Two additional comparative runs (Runs 10, 11) were conducted which employed a two-step polymerization procedure with an intermediate "complete" dehydration but with no water added back after the dehydration step.
The recipe employed in these runs is presented below and the results are given in Table II.
______________________________________Recipe Amount, Moles______________________________________DCBP 2.00NaOH 2.00NaSH.2.15 H2 O VariableNMP 24.84Polymerization - Step 1Temperature, °C. 250Time, hr 1DehydrationTemperature, °C. start: about 200 finish: 200Time, hr about 0.75-1Polymerization - Step 2Temperature, °C. 250, 270Time, hr 2, 0.5______________________________________
The polymer products were recovered, washed and dried as described in Example II above except that Run 10 did not employ the NaOH and CaCl2 wash steps.
TABLE II______________________________________ InherentRun NaSH H2 O.sup.(a) H2 O.sup.(b) Melt Flow ViscosityNo. Moles Moles wt % g/10 Min. dL/g______________________________________10 2.08 4.47 1.5 0 0.3011 2.04 4.39 1.5 ND.sup.(c) 0.61______________________________________ .sup.(a) Water from initial charge of NaSH.2.15 H2 O. .sup.(b) Calculated weight percent water, after dehydration, based on weight of NMP. .sup.(c) ND indicates not determined.
In Run 10, 405.6 g of dried polymer was obtained while Run 11 gave 405 g of dried polymer.
In both Runs 10 and 11 there was observed a coating of polymer on the walls of the reactor and on the stirrer blades when the reactor was opened after the final polymerization step. This polymer coating was believed to significantly impede heat transfer during the polymerization and also to hinder the achievement of higher molecular weight polymer.
|Cited Patent||Filing date||Publication date||Applicant||Title|
|US3800845 *||Dec 14, 1971||Apr 2, 1974||Phillips Petroleum Co||Solvent removal from poly(arylene sulfide) reaction slurry|
|US4056515 *||Mar 30, 1976||Nov 1, 1977||Phillips Petroleum Company||Continuous reaction for preparation of arylene sulfide polymer|
|US4060520 *||Mar 30, 1976||Nov 29, 1977||Phillips Petroleum Company||Continuous reaction for preparation of arylene sulfide polymer|
|US4066632 *||Mar 30, 1976||Jan 3, 1978||Phillips Petroleum Company||Continuous reaction for preparation of arylene sulfide polymer|
|US4116947 *||Apr 29, 1977||Sep 26, 1978||Phillips Petroleum Company||Branched arylene sulfide polymer production|
|US4127713 *||Nov 14, 1977||Nov 28, 1978||Phillips Petroleum Company||Aromatic sulfide/sulfone polymer production|
|US4282347 *||Aug 14, 1979||Aug 4, 1981||Phillips Petroleum Company||Preparation of branched polymers of arylene sulfide|
|US4376196 *||Oct 6, 1980||Mar 8, 1983||Phillips Petroleum Company||Arylene sulfide polymer purification|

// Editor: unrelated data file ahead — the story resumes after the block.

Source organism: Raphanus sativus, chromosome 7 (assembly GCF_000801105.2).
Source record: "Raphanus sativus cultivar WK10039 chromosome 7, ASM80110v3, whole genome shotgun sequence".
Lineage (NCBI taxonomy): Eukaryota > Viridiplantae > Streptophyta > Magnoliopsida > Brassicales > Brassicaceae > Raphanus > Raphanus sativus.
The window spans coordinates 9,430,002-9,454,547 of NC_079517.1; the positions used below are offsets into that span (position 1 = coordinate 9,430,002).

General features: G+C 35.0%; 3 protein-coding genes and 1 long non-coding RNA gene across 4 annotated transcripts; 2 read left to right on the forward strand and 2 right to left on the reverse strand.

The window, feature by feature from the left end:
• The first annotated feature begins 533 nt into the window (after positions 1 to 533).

|US4424338 *||Sep 10, 1982||Jan 3, 1984||Phillips Petroleum Company||Polymer treatment|
|US4590104 *||Feb 14, 1985||May 20, 1986||Basf Aktiengesellschaft||Production of fiber-reinforced materials|
|US4645826 *||Jun 18, 1985||Feb 24, 1987||Kureha Kagaku Kogyo Kabushiki Kaisha||Process for production of high to ultra-high molecular weight linear polyarylenesulfides|
|US4665156 *||Aug 1, 1985||May 12, 1987||Bayer Aktiengesellschaft||Mono- and biaxially drawable film of polyphenylene sulphide|
|US4716212 *||Sep 5, 1986||Dec 29, 1987||Phillips Petroleum Company||Preparation of a high molecular weight poly(arylene sulfide ketone)|
|US4795799 *||Sep 8, 1987||Jan 3, 1989||Phillips Petroleum Company||Production of aromatic sulfide/ketone polymers with alkali metal carbonate|
|US4812552 *||Apr 15, 1987||Mar 14, 1989||Phillips Petroleum Company||Process for preparing poly(arylene sulfide ketone) with water addition|
|US4886871 *||May 19, 1989||Dec 12, 1989||Kureha Kagaku Kogyo K. K.||Melt-stable poly(arylene thioetherketone) and production process thereof|
|EP0210377A1 *||Jun 2, 1986||Feb 4, 1987||Hüls Aktiengesellschaft||Homo- and copolymeric poly(arylenesulfides)containing keto groups, and process for their preparation|
|EP0256757A1 *||Aug 4, 1987||Feb 24, 1988||Kureha Kagaku Kogyo Kabushiki Kaisha||Process for producing polyarylene sulfide|
|EP0258866A2 *||Sep 1, 1987||Mar 9, 1988||Phillips Petroleum Company||Preparation of a high molecular weight poly (arylene sulfide ketone)|
|EP0287009A1 *||Apr 11, 1988||Oct 19, 1988||Phillips Petroleum Company||Process for preparing poly(arylene sulfide ketone) with water addition|
|EP0293115A2 *||May 16, 1988||Nov 30, 1988||Kureha Kagaku Kogyo Kabushiki Kaisha||Melt-stable poly(arylene thiotherketone) and production process thereof|
|JPS62820A *||Title not available|
|Citing Patent||Filing date||Publication date||Applicant||Title|
|US5264176 *||Nov 26, 1991||Nov 23, 1993||Phillips Petroleum Company||Production of biaxially-oriented film from aromatic sulfide/ketone polymers|
|US5312894 *||Apr 27, 1993||May 17, 1994||Kureha Kagaku Kogyo K.K.||Granular high-melt-stable poly(arylene thioether-ketone) and production process thereof|
|U.S. Classification||528/226, 528/223, 528/388, 528/224|
|International Classification||C08G75/00, C08G75/02, C08G75/06|
|Cooperative Classification||C08G75/00, C08G75/024|
|European Classification||C08G75/02B8B, C08G75/00|
|Feb 27, 1989||AS||Assignment|
Owner name: PHILLIPS PETROLEUM COMPANY,, DELAWARE
Free format text: ASSIGNMENT OF ASSIGNORS INTEREST.;ASSIGNORS:CLIFFTON, MICHAEL D.;GEIBEL, JON F.;REEL/FRAME:005050/0178;SIGNING DATES FROM 19890110 TO 19890202
|Jul 18, 1995||REMI||Maintenance fee reminder mailed|
|Dec 10, 1995||LAPS||Lapse for failure to pay maintenance fees|
|Feb 13, 1996||FP||Expired due to failure to pay maintenance fee|
Effective date: 19951213